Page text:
About the lab…

The  Pickens lab is recruiting new graduate students for Fall 2018!  See the “Join the lab!” tab for more information.


The Pickens lab is interested in the long-term effects of CNS depressants on learning, memory and decision-making long after the exposure to the drug has ended. Our current focus is on the effects of alcohol and the anesthetic/hallucinogen ketamine (aka: “Special K”).

We study the effects of these drugs using behavioral, pharmacological, and neuroanatomical methods (lesions and inactivations, functional neuroanatomy and chemogenetic techniques) in rodents and behavioral testing in humans to support four lines of research on this area.

1: What are the long-term effects of exposure to the anesthetic/hallucinogenic drug ketamine on learning and decision-making long after the ketamine is out of the system, and how do these effects compare to the effects of neurotoxic brain lesions? This project is primarily run by one of the graduate students- Hayley Fisher.


Pickens, C.L., Aurand, L., Hunt, J., & Fisher, H. (2017). Subchronic anesthetic ketamine injections in rats impair choice reversal learning, but have no effect on reinforcer devaluation. Behavioural Pharmacology, 28, 294-302. Pubmed

ComparisonPV Neurons


2: What is the neurobiological basis of increases in fear across the weeks following traumatic events (fear incubation) and how is this affected by potential medications to decrease fear or alcohol use (which could be a form of self-medication)? This project is primarily run by one of the graduate students- Alisa Pajser.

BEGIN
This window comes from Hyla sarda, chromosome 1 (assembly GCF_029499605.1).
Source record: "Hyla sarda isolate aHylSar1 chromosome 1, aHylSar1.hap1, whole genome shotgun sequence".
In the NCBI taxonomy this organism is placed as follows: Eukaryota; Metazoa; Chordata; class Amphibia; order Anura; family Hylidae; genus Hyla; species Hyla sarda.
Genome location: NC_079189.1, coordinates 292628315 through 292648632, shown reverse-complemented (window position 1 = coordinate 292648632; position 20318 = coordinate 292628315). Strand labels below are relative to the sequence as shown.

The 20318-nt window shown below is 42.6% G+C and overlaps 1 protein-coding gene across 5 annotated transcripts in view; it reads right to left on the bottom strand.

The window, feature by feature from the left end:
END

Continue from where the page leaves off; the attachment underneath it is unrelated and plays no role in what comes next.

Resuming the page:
fear protocolTimecourse


3: What is the relationship between voluntary alcohol consumption during adolescence or adulthood on learning and decision-making long after the alcohol is out of the system… and if voluntary alcohol consumption is associated with altered learning, could this because of genetic influences or because alcohol causes neurotoxicity in the brain? This project is primarily run by one of the graduate students- Alicia Lensing.


Pickens, C.L., Fisher, H., Bright, N., Gallo, M., Ray, M.H., Anji, A., & Kumari, M. (2016). Prior alcohol consumption does not impair go/no-go discrimination learning, but causes over-responding on go trials, in rats. Behavioural Brain Research, 312, 272-278. Pubmed

Fisher, H., Bright, N., Gallo, M., Pajser, A., & Pickens, C.L. (in press). Effects of low-dose adolescent/early adult voluntary alcohol consumption on behavioral flexibility. Behavioural Pharmacology.



4: Are the behavioral patterns we see after alcohol access in rodents also seen in humans with a history of alcohol exposure? We investigate this issue by testing human participants in versions of the tasks that we have previously seen to be affected by/associated with alcohol consumption in rodents, and comparing their behavior to that of our rats. This project is open for any potential graduate student who would like to take it on.


PS: Sorry for the lack on labels on this one. The testing only works if participants can’t read about the purpose of our experiment on the internet.